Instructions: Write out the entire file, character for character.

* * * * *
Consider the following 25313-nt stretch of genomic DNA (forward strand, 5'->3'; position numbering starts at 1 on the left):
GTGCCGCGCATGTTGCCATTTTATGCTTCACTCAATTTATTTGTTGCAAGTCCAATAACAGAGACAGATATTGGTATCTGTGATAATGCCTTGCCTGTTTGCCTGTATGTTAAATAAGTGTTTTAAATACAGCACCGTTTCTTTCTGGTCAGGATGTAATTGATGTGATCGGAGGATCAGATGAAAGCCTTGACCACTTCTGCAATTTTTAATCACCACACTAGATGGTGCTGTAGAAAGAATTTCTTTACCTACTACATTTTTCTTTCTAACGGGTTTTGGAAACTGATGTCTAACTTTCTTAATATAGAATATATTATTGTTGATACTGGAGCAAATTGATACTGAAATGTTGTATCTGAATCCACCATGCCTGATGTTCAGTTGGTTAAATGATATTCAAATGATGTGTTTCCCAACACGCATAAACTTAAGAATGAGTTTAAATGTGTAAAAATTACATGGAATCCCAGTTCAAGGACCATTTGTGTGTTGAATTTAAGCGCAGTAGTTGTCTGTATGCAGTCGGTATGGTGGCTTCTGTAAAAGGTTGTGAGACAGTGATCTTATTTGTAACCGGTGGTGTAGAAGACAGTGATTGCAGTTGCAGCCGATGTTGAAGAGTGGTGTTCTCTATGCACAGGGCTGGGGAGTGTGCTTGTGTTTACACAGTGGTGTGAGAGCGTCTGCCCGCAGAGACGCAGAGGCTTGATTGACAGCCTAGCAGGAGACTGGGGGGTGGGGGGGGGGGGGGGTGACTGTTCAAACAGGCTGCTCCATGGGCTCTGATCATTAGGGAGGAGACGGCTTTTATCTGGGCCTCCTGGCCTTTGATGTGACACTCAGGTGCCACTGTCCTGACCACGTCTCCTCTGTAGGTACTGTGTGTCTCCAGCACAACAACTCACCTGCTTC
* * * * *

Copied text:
Consider the following 25313-nt stretch of genomic DNA (forward strand, 5'->3'; position numbering starts at 1 on the left):
GTGCCGCGCATGTTGCCATTTTATGCTTCACTCAATTTATTTGTTGCAAGTCCAATAACAGAGACAGATATTGGTATCTGTGATAATGCCTTGCCTGTTTGCCTGTATGTTAAATAAGTGTTTTAAATACAGCACCGTTTCTTTCTGGTCAGGATGTAATTGATGTGATCGGAGGATCAGATGAAAGCCTTGACCACTTCTGCAATTTTTAATCACCACACTAGATGGTGCTGTAGAAAGAATTTCTTTACCTACTACATTTTTCTTTCTAACGGGTTTTGGAAACTGATGTCTAACTTTCTTAATATAGAATATATTATTGTTGATACTGGAGCAAATTGATACTGAAATGTTGTATCTGAATCCACCATGCCTGATGTTCAGTTGGTTAAATGATATTCAAATGATGTGTTTCCCAACACGCATAAACTTAAGAATGAGTTTAAATGTGTAAAAATTACATGGAATCCCAGTTCAAGGACCATTTGTGTGTTGAATTTAAGCGCAGTAGTTGTCTGTATGCAGTCGGTATGGTGGCTTCTGTAAAAGGTTGTGAGACAGTGATCTTATTTGTAACCGGTGGTGTAGAAGACAGTGATTGCAGTTGCAGCCGATGTTGAAGAGTGGTGTTCTCTATGCACAGGGCTGGGGAGTGTGCTTGTGTTTACACAGTGGTGTGAGAGCGTCTGCCCGCAGAGACGCAGAGGCTTGATTGACAGCCTAGCAGGAGACTGGGGGGTGGGGGGGGGGGGGGGTGACTGTTCAAACAGGCTGCTCCATGGGCTCTGATCATTAGGGAGGAGACGGCTTTTATCTGGGCCTCCTGGCCTTTGATGTGACACTCAGGTGCCACTGTCCTGACCACGTCTCCTCTGTAGGTACTGTGTGTCTCCAGCACAACAACTCACCTGCTTC